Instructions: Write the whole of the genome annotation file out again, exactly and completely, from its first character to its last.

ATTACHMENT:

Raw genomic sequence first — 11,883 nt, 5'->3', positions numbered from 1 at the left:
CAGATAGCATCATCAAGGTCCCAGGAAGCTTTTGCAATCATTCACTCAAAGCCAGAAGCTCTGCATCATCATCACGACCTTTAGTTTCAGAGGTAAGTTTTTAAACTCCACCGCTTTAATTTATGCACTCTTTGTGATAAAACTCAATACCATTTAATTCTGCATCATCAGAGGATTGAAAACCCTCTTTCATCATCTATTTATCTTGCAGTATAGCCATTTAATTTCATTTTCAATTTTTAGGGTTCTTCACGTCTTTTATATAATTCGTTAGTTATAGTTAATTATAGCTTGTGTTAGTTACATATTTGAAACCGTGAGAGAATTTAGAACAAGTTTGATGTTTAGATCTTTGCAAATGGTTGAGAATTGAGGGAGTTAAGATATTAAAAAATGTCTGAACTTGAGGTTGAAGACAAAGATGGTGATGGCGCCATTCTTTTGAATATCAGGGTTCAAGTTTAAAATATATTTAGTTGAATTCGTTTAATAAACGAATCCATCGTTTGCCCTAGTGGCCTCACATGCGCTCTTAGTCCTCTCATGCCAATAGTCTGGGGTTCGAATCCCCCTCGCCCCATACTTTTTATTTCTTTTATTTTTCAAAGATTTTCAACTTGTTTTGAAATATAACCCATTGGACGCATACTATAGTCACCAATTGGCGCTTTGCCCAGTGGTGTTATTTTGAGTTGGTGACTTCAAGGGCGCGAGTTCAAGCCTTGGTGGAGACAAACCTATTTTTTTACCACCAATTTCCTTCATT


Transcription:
Raw genomic sequence first — 11,883 nt, 5'->3', positions numbered from 1 at the left:
CAGATAGCATCATCAAGGTCCCAGGAAGCTTTTGCAATCATTCACTCAAAGCCAGAAGCTCTGCATCATCATCACGACCTTTAGTTTCAGAGGTAAGTTTTTAAACTCCACCGCTTTAATTTATGCACTCTTTGTGATAAAACTCAATACCATTTAATTCTGCATCATCAGAGGATTGAAAACCCTCTTTCATCATCTATTTATCTTGCAGTATAGCCATTTAATTTCATTTTCAATTTTTAGGGTTCTTCACGTCTTTTATATAATTCGTTAGTTATAGTTAATTATAGCTTGTGTTAGTTACATATTTGAAACCGTGAGAGAATTTAGAACAAGTTTGATGTTTAGATCTTTGCAAATGGTTGAGAATTGAGGGAGTTAAGATATTAAAAAATGTCTGAACTTGAGGTTGAAGACAAAGATGGTGATGGCGCCATTCTTTTGAATATCAGGGTTCAAGTTTAAAATATATTTAGTTGAATTCGTTTAATAAACGAATCCATCGTTTGCCCTAGTGGCCTCACATGCGCTCTTAGTCCTCTCATGCCAATAGTCTGGGGTTCGAATCCCCCTCGCCCCATACTTTTTATTTCTTTTATTTTTCAAAGATTTTCAACTTGTTTTGAAATATAACCCATTGGACGCATACTATAGTCACCAATTGGCGCTTTGCCCAGTGGTGTTATTTTGAGTTGGTGACTTCAAGGGCGCGAGTTCAAGCCTTGGTGGAGACAAACCTATTTTTTTACCACCAATTTCCTTCATT